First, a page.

Extract from an article by Lucy Pasha-Robinson
Development of radical scheme, which would see welfare benefits including child and tax credits replaced with universal flat-rate payment, due to be tested in Fife
Scotland could roll out a universal basic income pilot after a trial won huge backing from anti-poverty campaigners.
Development of the scheme, due to be tested in Fife, will be discussed on Friday by councillors, civil servants and members of the Scottish Basic Income Network, and would see welfare benefits including child and tax credits replaced with a universal flat-rate payment.
Any income earned above the payment is then taxed with a single flat rate or progressively.
“This is an exciting opportunity for Scotland to look at something quite radical and put the country at the forefront of work in a policy which is getting growing levels of support across Europe,” Jamie Cooke, head of the Royal Society of Arts Scotland, which has carried out research on the scheme, told The National.
He said there had been a number of ongoing discussions between the Scottish Basic Income Network and Fife Council with a view to implement the trial.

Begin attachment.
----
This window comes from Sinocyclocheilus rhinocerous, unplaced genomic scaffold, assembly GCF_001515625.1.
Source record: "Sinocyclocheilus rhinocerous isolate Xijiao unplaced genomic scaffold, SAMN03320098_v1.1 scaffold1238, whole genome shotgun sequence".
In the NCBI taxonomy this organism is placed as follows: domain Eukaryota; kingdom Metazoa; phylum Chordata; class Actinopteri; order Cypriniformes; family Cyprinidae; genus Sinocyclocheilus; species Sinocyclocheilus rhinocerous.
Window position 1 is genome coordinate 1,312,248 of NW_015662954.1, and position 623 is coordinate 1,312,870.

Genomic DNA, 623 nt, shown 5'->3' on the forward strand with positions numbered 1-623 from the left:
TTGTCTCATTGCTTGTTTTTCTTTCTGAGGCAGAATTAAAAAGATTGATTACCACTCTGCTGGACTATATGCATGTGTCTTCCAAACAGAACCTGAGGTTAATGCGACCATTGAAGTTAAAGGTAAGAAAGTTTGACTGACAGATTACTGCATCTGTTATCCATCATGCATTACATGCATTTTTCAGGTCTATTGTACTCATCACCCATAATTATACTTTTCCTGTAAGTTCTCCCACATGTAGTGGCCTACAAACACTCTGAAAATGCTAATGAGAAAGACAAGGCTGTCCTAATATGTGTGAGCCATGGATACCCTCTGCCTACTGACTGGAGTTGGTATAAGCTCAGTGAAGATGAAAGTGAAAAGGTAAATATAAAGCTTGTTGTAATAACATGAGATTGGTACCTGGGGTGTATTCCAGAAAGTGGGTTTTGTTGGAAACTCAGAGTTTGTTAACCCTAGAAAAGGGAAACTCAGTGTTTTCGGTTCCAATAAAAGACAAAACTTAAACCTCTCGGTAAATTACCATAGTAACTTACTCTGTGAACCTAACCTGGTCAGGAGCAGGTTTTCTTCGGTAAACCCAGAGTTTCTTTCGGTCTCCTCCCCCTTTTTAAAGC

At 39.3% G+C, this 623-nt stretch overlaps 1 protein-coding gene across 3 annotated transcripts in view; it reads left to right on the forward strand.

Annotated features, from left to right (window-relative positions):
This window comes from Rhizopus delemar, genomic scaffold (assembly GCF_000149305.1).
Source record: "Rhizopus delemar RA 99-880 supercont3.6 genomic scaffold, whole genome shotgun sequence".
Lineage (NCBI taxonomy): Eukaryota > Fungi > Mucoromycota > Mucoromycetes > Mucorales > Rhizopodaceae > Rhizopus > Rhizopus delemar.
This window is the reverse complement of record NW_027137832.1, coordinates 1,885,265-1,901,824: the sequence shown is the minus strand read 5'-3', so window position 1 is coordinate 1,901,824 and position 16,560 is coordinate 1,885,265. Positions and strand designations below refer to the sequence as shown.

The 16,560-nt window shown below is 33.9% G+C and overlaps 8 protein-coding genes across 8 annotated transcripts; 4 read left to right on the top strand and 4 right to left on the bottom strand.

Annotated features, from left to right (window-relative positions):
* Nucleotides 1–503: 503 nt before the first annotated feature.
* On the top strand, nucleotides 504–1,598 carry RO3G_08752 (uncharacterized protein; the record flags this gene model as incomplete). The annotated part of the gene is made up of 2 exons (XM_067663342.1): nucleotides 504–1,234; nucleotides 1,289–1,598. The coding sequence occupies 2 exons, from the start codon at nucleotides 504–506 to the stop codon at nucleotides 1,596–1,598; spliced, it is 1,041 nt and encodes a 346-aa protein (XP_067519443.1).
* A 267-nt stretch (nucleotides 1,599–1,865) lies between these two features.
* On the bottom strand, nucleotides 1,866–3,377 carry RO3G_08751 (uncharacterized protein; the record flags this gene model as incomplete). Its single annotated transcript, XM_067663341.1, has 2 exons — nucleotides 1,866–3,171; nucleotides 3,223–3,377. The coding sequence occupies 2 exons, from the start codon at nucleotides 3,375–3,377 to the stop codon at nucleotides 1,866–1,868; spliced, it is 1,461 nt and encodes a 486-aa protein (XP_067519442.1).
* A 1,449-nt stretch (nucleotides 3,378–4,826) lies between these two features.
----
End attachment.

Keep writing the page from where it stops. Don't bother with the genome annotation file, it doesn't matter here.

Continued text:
A pilot is currently running in Holland, while Finland is to launch one next year, and officials involved are now said to be looking into Scotland as the next place to test the new approach.
“We want to draw up a plan we can give to councillors about how we see the pilot going and why we want to do it in Fife,” said Paul Vaughan, head of community and corporate development at Fife Council.
“We will use Friday’s meeting as a stepping stone to discuss seeking co-operation with the UK and Scottish Governments and the various departments that would need to be involved.
“The view of the Scottish Government is that they have some of the authority, but not all of it, to push the pilot forward.”..(continues)
SOURCE: Lucy Pasha-Robinson, “Scotland could trial giving each citizen a universal basic income”, The Independent, 24 Nov 2016
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